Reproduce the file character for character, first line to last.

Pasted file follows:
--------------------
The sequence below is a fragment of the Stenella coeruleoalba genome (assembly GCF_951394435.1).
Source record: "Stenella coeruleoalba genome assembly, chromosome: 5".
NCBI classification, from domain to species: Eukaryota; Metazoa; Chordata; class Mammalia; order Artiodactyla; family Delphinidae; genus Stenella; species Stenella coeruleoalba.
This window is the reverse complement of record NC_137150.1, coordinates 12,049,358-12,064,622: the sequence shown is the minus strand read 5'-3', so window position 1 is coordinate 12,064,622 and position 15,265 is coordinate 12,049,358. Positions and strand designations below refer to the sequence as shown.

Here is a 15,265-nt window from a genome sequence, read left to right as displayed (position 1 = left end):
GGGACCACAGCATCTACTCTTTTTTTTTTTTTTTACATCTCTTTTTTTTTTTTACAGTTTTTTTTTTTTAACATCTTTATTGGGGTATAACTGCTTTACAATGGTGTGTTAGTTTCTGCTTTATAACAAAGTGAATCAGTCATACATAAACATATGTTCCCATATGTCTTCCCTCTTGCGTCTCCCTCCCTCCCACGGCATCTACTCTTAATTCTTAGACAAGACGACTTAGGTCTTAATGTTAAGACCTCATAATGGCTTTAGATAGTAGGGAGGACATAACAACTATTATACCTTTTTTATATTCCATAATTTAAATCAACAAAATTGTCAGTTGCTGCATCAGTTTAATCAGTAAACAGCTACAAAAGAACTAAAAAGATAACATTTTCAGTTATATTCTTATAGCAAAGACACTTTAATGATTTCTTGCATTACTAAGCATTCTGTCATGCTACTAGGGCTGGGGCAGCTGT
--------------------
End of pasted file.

The sequence below is a fragment of the Stenella coeruleoalba genome (assembly GCF_951394435.1).
Source record: "Stenella coeruleoalba genome assembly, chromosome: 5".
NCBI classification, from domain to species: Eukaryota; Metazoa; Chordata; class Mammalia; order Artiodactyla; family Delphinidae; genus Stenella; species Stenella coeruleoalba.
This window is the reverse complement of record NC_137150.1, coordinates 12,049,358-12,064,622: the sequence shown is the minus strand read 5'-3', so window position 1 is coordinate 12,064,622 and position 15,265 is coordinate 12,049,358. Positions and strand designations below refer to the sequence as shown.

Here is a 15,265-nt window from a genome sequence, read left to right as displayed (position 1 = left end):
GGGACCACAGCATCTACTCTTTTTTTTTTTTTTTACATCTCTTTTTTTTTTTTACAGTTTTTTTTTTTTAACATCTTTATTGGGGTATAACTGCTTTACAATGGTGTGTTAGTTTCTGCTTTATAACAAAGTGAATCAGTCATACATAAACATATGTTCCCATATGTCTTCCCTCTTGCGTCTCCCTCCCTCCCACGGCATCTACTCTTAATTCTTAGACAAGACGACTTAGGTCTTAATGTTAAGACCTCATAATGGCTTTAGATAGTAGGGAGGACATAACAACTATTATACCTTTTTTATATTCCATAATTTAAATCAACAAAATTGTCAGTTGCTGCATCAGTTTAATCAGTAAACAGCTACAAAAGAACTAAAAAGATAACATTTTCAGTTATATTCTTATAGCAAAGACACTTTAATGATTTCTTGCATTACTAAGCATTCTGTCATGCTACTAGGGCTGGGGCAGCTGT